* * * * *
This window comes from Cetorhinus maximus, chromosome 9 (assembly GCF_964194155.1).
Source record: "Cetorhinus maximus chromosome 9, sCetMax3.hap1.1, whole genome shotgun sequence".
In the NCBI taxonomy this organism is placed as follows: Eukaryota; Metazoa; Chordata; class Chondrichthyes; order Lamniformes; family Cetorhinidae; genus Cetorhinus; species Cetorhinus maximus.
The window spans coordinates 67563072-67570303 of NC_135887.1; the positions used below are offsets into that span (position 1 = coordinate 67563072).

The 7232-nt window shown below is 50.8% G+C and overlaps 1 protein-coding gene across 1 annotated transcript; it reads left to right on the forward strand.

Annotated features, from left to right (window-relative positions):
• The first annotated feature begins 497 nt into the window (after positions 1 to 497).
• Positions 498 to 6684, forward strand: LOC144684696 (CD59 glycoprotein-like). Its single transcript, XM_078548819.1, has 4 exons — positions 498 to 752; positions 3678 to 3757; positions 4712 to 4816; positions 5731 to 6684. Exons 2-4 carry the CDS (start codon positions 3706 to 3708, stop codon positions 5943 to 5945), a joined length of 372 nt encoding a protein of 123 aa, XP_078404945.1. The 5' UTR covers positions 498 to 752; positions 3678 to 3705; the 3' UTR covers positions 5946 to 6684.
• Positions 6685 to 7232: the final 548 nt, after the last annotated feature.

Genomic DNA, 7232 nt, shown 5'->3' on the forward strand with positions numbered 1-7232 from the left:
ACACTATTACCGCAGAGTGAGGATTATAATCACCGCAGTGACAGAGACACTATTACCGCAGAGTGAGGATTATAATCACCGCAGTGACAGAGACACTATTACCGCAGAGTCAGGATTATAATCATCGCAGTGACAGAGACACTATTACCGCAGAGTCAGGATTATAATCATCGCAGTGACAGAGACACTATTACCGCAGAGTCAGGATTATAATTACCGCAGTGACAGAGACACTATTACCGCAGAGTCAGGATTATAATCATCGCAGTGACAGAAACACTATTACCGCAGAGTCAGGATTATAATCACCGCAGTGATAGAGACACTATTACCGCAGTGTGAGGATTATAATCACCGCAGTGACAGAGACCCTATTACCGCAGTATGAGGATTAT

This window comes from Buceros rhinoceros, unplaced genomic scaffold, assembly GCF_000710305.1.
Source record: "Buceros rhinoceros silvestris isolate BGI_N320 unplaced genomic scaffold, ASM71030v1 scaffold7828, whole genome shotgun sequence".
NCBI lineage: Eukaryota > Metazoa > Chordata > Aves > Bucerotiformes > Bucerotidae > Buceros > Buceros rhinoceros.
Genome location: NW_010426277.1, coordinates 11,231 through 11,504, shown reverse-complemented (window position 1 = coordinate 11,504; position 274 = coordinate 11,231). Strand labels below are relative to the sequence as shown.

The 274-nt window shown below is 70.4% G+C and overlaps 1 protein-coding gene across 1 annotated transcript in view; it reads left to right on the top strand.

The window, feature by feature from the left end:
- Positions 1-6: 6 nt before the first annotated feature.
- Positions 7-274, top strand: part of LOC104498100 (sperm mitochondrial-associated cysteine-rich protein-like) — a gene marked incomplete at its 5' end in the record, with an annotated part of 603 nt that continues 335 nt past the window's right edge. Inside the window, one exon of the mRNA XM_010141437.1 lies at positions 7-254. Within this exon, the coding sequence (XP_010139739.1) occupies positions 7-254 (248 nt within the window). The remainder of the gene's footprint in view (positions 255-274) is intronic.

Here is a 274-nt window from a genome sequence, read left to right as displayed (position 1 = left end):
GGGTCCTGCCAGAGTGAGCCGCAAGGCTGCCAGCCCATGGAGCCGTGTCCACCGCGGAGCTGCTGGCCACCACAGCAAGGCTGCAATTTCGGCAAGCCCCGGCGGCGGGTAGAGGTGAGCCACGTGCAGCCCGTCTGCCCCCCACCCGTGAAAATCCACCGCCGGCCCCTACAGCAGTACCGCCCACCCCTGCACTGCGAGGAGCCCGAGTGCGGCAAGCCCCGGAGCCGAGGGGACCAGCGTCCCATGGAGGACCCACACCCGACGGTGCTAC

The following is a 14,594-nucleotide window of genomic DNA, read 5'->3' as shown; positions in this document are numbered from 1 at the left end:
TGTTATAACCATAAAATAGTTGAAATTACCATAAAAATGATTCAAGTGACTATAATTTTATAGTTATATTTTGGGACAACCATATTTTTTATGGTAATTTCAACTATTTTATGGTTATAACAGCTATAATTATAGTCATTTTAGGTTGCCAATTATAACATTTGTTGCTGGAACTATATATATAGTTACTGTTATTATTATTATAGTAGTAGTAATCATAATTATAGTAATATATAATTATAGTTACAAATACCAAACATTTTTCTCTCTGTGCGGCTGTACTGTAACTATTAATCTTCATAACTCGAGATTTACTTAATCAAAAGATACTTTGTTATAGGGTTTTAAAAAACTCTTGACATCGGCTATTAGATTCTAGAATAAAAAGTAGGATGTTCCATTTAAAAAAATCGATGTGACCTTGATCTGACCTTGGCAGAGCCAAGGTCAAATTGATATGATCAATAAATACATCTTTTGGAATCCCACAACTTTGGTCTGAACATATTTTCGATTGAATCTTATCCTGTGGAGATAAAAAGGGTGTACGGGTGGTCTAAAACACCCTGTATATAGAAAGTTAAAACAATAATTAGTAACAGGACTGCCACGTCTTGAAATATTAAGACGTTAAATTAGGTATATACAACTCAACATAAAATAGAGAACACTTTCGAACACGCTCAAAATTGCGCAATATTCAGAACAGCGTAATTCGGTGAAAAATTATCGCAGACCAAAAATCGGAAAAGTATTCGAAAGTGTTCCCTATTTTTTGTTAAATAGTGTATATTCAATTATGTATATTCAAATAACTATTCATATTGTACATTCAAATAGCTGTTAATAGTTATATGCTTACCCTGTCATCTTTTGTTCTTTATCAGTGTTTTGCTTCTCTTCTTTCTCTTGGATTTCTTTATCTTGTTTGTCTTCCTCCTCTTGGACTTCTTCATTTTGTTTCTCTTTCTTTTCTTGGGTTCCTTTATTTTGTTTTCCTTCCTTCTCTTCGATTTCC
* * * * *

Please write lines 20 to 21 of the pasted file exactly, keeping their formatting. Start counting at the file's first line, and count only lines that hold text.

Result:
Here is a 274-nt window from a genome sequence, read left to right as displayed (position 1 = left end):
GGGTCCTGCCAGAGTGAGCCGCAAGGCTGCCAGCCCATGGAGCCGTGTCCACCGCGGAGCTGCTGGCCACCACAGCAAGGCTGCAATTTCGGCAAGCCCCGGCGGCGGGTAGAGGTGAGCCACGTGCAGCCCGTCTGCCCCCCACCCGTGAAAATCCACCGCCGGCCCCTACAGCAGTACCGCCCACCCCTGCACTGCGAGGAGCCCGAGTGCGGCAAGCCCCGGAGCCGAGGGGACCAGCGTCCCATGGAGGACCCACACCCGACGGTGCTAC